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Jessica Simpson reveals how daughter helped her overcome a lifelong fear

The singer and fashion mogul shared how her daughter Maxwell teaches her "every day to surrender."
/ Source: TODAY

Jessica Simpson's ongoing journey of self-discovery has included facing some of her fears with the help of her three children.

The star singer, author and fashion mogul shared in an interview with Hoda Kotb that aired on TODAY Thursday how much she has learned from her daughter Maxwell, who turns 9 on Saturday.

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"We were doing a Jessica Simpson Collection photo shoot, and she wanted one of the horses that she rides to be in a shoot," she told Hoda Kotb. "This was her way of (being) like, 'I'm gonna make Mom ride this horse.'

"She was like, 'Horses know that you're afraid, Mom. And it's not gonna relax until you put your shoulders down and breathe. And Mom, let's just stand at the mountain and scream over the mountain.'"

The mother and daughter yelled together, "I throw my fear over the mountain!"

"And then I went back to the horse, and Maxwell handed me the reins and gave me the lead," Simpson said. "It was a beautiful moment. And I took the reins, and of course, the horse emptied out like four days worth of pee."

Simpson is now releasing personal essays on Amazon Original Stories that detail her journey and look to help others face their fears and learn to love themselves. Her first essay, "Take the Lead," was released Thursday, and a reality and scripted series based on her memoirs is also in the works from Amazon.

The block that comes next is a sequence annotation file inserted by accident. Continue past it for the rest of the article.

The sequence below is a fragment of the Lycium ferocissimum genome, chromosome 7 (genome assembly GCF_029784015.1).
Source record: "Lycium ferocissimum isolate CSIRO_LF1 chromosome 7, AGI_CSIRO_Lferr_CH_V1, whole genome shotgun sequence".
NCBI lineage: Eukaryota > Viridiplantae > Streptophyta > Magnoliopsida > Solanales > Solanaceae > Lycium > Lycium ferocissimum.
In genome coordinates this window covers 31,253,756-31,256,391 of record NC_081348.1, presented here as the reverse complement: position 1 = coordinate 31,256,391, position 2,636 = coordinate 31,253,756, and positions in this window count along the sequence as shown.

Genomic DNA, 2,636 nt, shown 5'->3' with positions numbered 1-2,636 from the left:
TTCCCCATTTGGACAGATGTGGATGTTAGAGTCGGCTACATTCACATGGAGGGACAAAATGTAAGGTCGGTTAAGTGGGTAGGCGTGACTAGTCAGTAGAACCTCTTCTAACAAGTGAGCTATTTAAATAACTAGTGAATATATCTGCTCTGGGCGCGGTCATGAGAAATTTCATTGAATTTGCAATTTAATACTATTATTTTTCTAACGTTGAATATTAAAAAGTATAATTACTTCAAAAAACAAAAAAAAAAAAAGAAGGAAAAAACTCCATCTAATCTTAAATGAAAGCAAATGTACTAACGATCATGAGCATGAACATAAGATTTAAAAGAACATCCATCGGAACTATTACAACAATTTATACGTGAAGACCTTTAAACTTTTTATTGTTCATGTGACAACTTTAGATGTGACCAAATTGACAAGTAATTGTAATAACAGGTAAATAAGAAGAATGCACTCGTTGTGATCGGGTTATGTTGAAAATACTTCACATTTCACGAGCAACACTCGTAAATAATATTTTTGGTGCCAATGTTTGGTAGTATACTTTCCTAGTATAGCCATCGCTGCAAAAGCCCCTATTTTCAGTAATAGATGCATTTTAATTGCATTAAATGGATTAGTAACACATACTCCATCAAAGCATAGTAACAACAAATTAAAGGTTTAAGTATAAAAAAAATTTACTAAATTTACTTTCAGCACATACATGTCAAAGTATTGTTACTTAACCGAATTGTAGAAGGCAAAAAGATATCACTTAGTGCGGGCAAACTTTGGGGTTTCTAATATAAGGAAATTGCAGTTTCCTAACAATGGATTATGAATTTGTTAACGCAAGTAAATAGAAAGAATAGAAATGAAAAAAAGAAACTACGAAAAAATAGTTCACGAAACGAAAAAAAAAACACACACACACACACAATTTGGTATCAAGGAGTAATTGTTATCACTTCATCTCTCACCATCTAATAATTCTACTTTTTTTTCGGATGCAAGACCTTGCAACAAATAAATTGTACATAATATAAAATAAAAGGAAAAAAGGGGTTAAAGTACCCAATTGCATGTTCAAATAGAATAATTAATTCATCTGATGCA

Simpson's three children with husband Eric Johnson — Maxwell, as well as son Ace, 7, and daughter Birdie, 2 — have been an inspiration to her through her journey to sobriety, issues with body shaming and the fallout from childhood abuse that she detailed in her memoir, "Open Book."

"I actually follow their lead in a lot of things," she told Hoda about her children. "They have so much innocence. And they haven't had all the traumas and the dark stuff that we cling onto. And they're actually capable of making better decisions than we are.

"My oldest, Maxwell, teaches me every day to surrender."

Simpson has now gone from internalizing hurtful headlines about her weight to not even having a scale in her home.

"I have no idea how much I weigh. I just want to feel good and be able to zip my pants up. If I don't, I have another size. I have every size," she said, laughing.

"I've really tried my hardest to not let that define me," she added.

She considers herself an ongoing work in progress, and she is just fine with that.

"I think we should always be healing," she said. "I think that in life, we don't have it figured out, and that's the vulnerable place that's actually very beautiful."